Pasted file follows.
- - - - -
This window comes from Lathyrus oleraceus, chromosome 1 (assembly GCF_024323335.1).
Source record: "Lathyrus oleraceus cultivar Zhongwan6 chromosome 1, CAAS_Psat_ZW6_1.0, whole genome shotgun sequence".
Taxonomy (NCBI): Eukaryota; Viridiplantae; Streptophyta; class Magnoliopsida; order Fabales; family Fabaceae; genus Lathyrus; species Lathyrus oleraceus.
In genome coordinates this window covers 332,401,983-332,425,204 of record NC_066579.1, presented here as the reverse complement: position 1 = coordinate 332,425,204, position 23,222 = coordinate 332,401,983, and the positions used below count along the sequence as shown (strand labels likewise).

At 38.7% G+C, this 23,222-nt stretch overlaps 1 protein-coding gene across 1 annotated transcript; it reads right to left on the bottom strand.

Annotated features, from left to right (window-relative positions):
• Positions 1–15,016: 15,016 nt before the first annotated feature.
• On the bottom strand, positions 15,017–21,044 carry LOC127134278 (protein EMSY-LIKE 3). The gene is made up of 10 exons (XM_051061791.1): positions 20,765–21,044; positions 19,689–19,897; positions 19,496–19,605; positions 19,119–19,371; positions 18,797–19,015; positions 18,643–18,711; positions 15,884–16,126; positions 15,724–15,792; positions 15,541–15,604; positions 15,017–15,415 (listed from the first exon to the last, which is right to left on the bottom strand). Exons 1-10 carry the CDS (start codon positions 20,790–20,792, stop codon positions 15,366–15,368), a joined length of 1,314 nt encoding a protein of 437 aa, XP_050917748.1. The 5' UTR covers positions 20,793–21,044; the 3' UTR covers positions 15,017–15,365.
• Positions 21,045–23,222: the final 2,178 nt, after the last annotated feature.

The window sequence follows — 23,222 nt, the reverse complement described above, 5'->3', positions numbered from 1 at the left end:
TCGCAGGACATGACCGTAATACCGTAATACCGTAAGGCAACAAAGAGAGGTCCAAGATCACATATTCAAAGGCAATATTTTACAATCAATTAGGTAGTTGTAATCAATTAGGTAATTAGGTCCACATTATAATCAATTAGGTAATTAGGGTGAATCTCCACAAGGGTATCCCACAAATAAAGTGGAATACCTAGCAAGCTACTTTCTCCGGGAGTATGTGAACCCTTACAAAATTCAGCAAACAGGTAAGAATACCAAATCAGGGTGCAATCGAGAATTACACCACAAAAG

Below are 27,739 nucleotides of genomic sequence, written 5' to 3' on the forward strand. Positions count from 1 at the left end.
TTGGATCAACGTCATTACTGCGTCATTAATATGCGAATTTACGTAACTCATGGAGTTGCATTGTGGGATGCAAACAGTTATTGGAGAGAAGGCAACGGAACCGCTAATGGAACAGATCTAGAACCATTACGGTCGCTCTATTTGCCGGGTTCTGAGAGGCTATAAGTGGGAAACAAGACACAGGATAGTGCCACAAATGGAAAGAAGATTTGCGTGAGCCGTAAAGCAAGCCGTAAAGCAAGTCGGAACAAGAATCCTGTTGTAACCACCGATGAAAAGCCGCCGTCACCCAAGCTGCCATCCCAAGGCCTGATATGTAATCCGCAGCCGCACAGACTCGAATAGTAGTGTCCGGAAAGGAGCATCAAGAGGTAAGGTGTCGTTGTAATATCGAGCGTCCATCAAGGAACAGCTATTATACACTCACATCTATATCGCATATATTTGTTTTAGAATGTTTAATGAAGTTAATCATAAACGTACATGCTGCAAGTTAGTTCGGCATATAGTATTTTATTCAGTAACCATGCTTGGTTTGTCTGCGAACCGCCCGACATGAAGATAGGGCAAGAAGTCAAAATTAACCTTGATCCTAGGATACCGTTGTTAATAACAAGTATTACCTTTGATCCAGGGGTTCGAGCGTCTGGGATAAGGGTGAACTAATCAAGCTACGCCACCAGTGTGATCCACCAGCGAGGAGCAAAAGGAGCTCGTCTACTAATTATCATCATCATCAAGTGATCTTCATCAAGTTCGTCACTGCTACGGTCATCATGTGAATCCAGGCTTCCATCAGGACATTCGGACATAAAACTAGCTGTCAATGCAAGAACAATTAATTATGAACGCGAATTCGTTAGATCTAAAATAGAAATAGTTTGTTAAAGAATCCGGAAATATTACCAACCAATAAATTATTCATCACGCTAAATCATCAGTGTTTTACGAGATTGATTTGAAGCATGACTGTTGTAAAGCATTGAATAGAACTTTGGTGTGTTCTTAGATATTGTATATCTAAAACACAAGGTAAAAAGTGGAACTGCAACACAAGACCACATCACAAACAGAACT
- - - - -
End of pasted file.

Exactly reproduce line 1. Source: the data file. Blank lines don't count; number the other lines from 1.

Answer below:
This window comes from Lathyrus oleraceus, chromosome 1 (assembly GCF_024323335.1).